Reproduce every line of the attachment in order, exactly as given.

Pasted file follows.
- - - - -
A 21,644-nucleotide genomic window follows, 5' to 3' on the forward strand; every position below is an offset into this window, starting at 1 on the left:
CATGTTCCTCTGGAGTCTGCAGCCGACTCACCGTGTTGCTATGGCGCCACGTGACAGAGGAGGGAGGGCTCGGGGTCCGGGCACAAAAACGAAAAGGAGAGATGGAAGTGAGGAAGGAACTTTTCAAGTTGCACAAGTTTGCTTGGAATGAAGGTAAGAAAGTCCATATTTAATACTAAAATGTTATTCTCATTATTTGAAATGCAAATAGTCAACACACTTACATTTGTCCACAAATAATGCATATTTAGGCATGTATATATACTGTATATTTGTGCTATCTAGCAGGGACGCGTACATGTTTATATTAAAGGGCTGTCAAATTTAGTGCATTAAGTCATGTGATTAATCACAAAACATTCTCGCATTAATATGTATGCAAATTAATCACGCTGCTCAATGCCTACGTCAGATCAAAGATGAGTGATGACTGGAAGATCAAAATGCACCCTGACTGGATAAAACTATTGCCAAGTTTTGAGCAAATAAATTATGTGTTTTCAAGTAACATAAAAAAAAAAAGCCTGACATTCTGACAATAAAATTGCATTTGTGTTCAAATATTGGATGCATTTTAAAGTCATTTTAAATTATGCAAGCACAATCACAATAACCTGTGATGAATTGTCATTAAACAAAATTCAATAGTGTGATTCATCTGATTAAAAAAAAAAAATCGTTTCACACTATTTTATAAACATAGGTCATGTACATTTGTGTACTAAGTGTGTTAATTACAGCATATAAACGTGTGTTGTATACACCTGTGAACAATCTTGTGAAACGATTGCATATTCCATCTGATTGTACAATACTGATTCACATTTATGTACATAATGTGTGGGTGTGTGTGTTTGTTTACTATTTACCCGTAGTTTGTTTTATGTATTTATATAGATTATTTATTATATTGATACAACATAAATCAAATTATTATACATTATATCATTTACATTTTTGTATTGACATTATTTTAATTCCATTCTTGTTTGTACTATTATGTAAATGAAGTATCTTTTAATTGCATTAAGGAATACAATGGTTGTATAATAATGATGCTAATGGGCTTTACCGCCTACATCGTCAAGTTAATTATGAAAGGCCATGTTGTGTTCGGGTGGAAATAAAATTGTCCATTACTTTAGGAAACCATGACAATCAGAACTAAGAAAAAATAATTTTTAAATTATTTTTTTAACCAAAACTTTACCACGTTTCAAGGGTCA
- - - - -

A 21,644-nucleotide genomic window follows, 5' to 3' on the forward strand; every position below is an offset into this window, starting at 1 on the left:
CATGTTCCTCTGGAGTCTGCAGCCGACTCACCGTGTTGCTATGGCGCCACGTGACAGAGGAGGGAGGGCTCGGGGTCCGGGCACAAAAACGAAAAGGAGAGATGGAAGTGAGGAAGGAACTTTTCAAGTTGCACAAGTTTGCTTGGAATGAAGGTAAGAAAGTCCATATTTAATACTAAAATGTTATTCTCATTATTTGAAATGCAAATAGTCAACACACTTACATTTGTCCACAAATAATGCATATTTAGGCATGTATATATACTGTATATTTGTGCTATCTAGCAGGGACGCGTACATGTTTATATTAAAGGGCTGTCAAATTTAGTGCATTAAGTCATGTGATTAATCACAAAACATTCTCGCATTAATATGTATGCAAATTAATCACGCTGCTCAATGCCTACGTCAGATCAAAGATGAGTGATGACTGGAAGATCAAAATGCACCCTGACTGGATAAAACTATTGCCAAGTTTTGAGCAAATAAATTATGTGTTTTCAAGTAACATAAAAAAAAAAAGCCTGACATTCTGACAATAAAATTGCATTTGTGTTCAAATATTGGATGCATTTTAAAGTCATTTTAAATTATGCAAGCACAATCACAATAACCTGTGATGAATTGTCATTAAACAAAATTCAATAGTGTGATTCATCTGATTAAAAAAAAAAAATCGTTTCACACTATTTTATAAACATAGGTCATGTACATTTGTGTACTAAGTGTGTTAATTACAGCATATAAACGTGTGTTGTATACACCTGTGAACAATCTTGTGAAACGATTGCATATTCCATCTGATTGTACAATACTGATTCACATTTATGTACATAATGTGTGGGTGTGTGTGTTTGTTTACTATTTACCCGTAGTTTGTTTTATGTATTTATATAGATTATTTATTATATTGATACAACATAAATCAAATTATTATACATTATATCATTTACATTTTTGTATTGACATTATTTTAATTCCATTCTTGTTTGTACTATTATGTAAATGAAGTATCTTTTAATTGCATTAAGGAATACAATGGTTGTATAATAATGATGCTAATGGGCTTTACCGCCTACATCGTCAAGTTAATTATGAAAGGCCATGTTGTGTTCGGGTGGAAATAAAATTGTCCATTACTTTAGGAAACCATGACAATCAGAACTAAGAAAAAATAATTTTTAAATTATTTTTTTAACCAAAACTTTACCACGTTTCAAGGGTCA